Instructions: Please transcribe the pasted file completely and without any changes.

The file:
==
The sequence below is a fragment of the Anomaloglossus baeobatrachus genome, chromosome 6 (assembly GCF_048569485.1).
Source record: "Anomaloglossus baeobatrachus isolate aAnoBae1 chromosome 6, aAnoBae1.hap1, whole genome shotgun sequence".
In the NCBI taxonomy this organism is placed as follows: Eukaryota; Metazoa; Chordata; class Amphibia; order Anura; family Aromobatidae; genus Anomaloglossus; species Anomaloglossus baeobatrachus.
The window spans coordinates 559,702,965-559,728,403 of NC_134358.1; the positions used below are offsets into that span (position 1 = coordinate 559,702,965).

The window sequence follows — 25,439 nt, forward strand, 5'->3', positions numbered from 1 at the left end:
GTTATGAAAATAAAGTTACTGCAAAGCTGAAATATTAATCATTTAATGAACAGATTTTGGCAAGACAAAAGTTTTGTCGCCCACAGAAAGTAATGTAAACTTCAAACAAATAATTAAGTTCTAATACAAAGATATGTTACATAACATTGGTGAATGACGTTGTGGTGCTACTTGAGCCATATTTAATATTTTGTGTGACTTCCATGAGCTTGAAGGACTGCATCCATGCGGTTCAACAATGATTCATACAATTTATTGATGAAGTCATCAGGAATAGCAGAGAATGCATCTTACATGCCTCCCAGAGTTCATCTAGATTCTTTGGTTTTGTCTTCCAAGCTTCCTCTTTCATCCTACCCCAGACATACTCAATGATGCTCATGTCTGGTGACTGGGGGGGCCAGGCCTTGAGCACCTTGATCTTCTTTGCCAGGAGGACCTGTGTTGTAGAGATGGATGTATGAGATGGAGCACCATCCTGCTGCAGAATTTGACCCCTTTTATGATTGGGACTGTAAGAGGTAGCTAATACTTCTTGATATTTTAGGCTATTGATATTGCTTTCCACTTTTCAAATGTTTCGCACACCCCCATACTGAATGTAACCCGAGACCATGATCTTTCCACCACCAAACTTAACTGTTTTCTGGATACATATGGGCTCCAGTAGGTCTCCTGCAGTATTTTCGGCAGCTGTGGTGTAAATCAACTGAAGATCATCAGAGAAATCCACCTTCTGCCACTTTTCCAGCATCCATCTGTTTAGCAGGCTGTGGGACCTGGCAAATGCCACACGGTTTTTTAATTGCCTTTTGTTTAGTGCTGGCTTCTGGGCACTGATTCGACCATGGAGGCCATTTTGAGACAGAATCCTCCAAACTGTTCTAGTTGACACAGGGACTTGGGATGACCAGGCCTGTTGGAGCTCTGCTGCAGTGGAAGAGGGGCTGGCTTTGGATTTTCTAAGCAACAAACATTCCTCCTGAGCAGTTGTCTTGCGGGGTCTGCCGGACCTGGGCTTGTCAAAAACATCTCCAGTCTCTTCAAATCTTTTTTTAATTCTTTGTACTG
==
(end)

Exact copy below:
The sequence below is a fragment of the Anomaloglossus baeobatrachus genome, chromosome 6 (assembly GCF_048569485.1).
Source record: "Anomaloglossus baeobatrachus isolate aAnoBae1 chromosome 6, aAnoBae1.hap1, whole genome shotgun sequence".
In the NCBI taxonomy this organism is placed as follows: Eukaryota; Metazoa; Chordata; class Amphibia; order Anura; family Aromobatidae; genus Anomaloglossus; species Anomaloglossus baeobatrachus.
The window spans coordinates 559,702,965-559,728,403 of NC_134358.1; the positions used below are offsets into that span (position 1 = coordinate 559,702,965).

The window sequence follows — 25,439 nt, forward strand, 5'->3', positions numbered from 1 at the left end:
GTTATGAAAATAAAGTTACTGCAAAGCTGAAATATTAATCATTTAATGAACAGATTTTGGCAAGACAAAAGTTTTGTCGCCCACAGAAAGTAATGTAAACTTCAAACAAATAATTAAGTTCTAATACAAAGATATGTTACATAACATTGGTGAATGACGTTGTGGTGCTACTTGAGCCATATTTAATATTTTGTGTGACTTCCATGAGCTTGAAGGACTGCATCCATGCGGTTCAACAATGATTCATACAATTTATTGATGAAGTCATCAGGAATAGCAGAGAATGCATCTTACATGCCTCCCAGAGTTCATCTAGATTCTTTGGTTTTGTCTTCCAAGCTTCCTCTTTCATCCTACCCCAGACATACTCAATGATGCTCATGTCTGGTGACTGGGGGGGCCAGGCCTTGAGCACCTTGATCTTCTTTGCCAGGAGGACCTGTGTTGTAGAGATGGATGTATGAGATGGAGCACCATCCTGCTGCAGAATTTGACCCCTTTTATGATTGGGACTGTAAGAGGTAGCTAATACTTCTTGATATTTTAGGCTATTGATATTGCTTTCCACTTTTCAAATGTTTCGCACACCCCCATACTGAATGTAACCCGAGACCATGATCTTTCCACCACCAAACTTAACTGTTTTCTGGATACATATGGGCTCCAGTAGGTCTCCTGCAGTATTTTCGGCAGCTGTGGTGTAAATCAACTGAAGATCATCAGAGAAATCCACCTTCTGCCACTTTTCCAGCATCCATCTGTTTAGCAGGCTGTGGGACCTGGCAAATGCCACACGGTTTTTTAATTGCCTTTTGTTTAGTGCTGGCTTCTGGGCACTGATTCGACCATGGAGGCCATTTTGAGACAGAATCCTCCAAACTGTTCTAGTTGACACAGGGACTTGGGATGACCAGGCCTGTTGGAGCTCTGCTGCAGTGGAAGAGGGGCTGGCTTTGGATTTTCTAAGCAACAAACATTCCTCCTGAGCAGTTGTCTTGCGGGGTCTGCCGGACCTGGGCTTGTCAAAAACATCTCCAGTCTCTTCAAATCTTTTTTTAATTCTTTGTACTG